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Trump Outlines Plan to Tackle Surprise Medical Billing


President Trump today outlined a plan to tackle surprise medical billing and voiced his commitment to holding insurance companies and hospitals accountable.

A day after HHS announced that they finalized a rule requiring the disclosure of drug prices in television ads, President Trump further reaffirmed the administration’s commitment to providing more transparency in the healthcare system as he outlined a plan to tackle surprise medical billing.

Calling the issue one of the biggest concerns Americans have about healthcare, Trump said the administration will hold insurance companies and hospitals accountable. “We’re determined to end surprise medical billing for American patients, and that’s happening right now,” he said in a speech at the White House.

Trump outlined several guiding principles to address the issue:

  • In emergency care situations, patients should never bear the burden of out-of-network costs they did not agree to pay and balance billing should be prohibited
  • When receiving scheduled non-emergency care, patients should be given a clear and honest bill upfront with the prices for all services and the out-of-pocket costs they would be responsible for
  • Patients should not receive surprise medical bills from out-of-network providers they did not choose themselves
  • Legislation should protect patients without increasing federal healthcare expenditures and should lead to more competition and choice

During the announcement, Trump welcomed several patients impacted by surprise medical billing to the podium, including a patient who was surprised with a $17,000 bill following a urine test and a patient who had a heart attack and was sent a $110,000 bill following his hospital stay.

Martin Makary, MD, a surgical oncologist and chief of the Johns Hopkins Islet Transplant Center, also joined the president and voiced his support for ending surprise medical billing, saying: "Half of women with stage 4 breast cancer report being harassed by medical bills. That’s a disgrace to my specialty, that’s a disgrace to my medical profession, and that’s a disgrace to this country. We can do better.”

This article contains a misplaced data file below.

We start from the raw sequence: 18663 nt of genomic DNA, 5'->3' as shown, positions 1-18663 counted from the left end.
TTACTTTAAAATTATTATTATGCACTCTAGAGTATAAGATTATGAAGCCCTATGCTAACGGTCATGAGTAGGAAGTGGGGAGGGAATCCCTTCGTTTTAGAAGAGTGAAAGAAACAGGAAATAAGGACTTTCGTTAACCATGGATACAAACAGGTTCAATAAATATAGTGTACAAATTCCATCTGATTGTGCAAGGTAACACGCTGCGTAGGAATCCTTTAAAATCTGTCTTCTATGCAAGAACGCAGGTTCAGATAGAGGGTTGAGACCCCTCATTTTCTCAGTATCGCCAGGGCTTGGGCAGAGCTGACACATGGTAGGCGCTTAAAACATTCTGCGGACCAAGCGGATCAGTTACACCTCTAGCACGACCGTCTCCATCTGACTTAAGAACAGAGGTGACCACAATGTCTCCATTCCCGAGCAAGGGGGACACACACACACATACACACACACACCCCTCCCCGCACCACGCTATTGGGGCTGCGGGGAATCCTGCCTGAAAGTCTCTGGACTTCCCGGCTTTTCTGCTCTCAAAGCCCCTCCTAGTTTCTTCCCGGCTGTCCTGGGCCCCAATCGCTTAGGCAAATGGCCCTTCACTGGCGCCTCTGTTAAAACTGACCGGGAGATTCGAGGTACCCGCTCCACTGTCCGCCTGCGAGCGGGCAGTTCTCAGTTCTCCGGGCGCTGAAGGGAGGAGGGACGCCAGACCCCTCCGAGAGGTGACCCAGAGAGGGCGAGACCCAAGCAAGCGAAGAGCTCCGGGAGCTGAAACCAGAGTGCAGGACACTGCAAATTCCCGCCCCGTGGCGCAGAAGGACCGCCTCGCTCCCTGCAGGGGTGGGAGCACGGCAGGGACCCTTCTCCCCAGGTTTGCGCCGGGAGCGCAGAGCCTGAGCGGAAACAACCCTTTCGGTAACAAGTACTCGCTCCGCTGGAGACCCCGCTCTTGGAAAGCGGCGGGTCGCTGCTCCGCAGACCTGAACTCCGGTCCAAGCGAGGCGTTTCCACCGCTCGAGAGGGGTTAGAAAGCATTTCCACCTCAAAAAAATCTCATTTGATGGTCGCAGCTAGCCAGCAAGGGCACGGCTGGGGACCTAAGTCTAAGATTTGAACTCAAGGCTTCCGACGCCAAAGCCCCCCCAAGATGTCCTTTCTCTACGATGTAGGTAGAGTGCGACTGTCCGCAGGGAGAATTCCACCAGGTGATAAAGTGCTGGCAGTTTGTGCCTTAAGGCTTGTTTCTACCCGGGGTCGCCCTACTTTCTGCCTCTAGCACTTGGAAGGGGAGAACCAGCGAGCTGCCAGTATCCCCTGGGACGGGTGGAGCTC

“Not a pleasant surprise. A very unpleasant surprise,” said Trump of these surprise medical bills, adding that he wants to put an end to the issue quickly. Senator Lamar Alexander, R-Tennessee, who chairs the Senate Committee on Health, Education, Labor, and Pensions Committee, said he hopes to have a bill ready by July.

Following the announcement, Energy and Commerce Chairman Frank Pallone Jr, D-New Jersey, and Ranking Member Greg Walden, R-Oregon, released a joint statement voicing their commitment to working on bipartisan legislation. “No family should be left in financial ruin through no fault of their own, which is why we have been working together on a bipartisan solution to protect patients that we hope to announce soon,” they said.

America’s Health Insurance Plans (AHIP) also released a statement, saying they have worked with employers, consumers, brokers, and other healthcare stakeholders to advocate for solutions to protect patients from surprise medical bills, including signing on to a letter asking Congress to pass legislation that would:

  • Prohibit doctors from sending a surprise medical bill to patients in cases of emergency, involuntary care, or instances where the patient had no choice in the provider
  • Require facilities to inform patients of their doctors’ network status and possible options for seeking care from another provider
  • Set reimbursement rates that will not increase premiums or impact access to care by basing amounts on market rates determined by contracted and reasonable amounts paid by insurers to similar doctors in the geographical area of a percentage of Medicare
  • Ensure that protections apply to all health plans
  • Avoid the use of complex, costly, and opaque arbitration processes that can keep patients in the middle and lead to higher premiums
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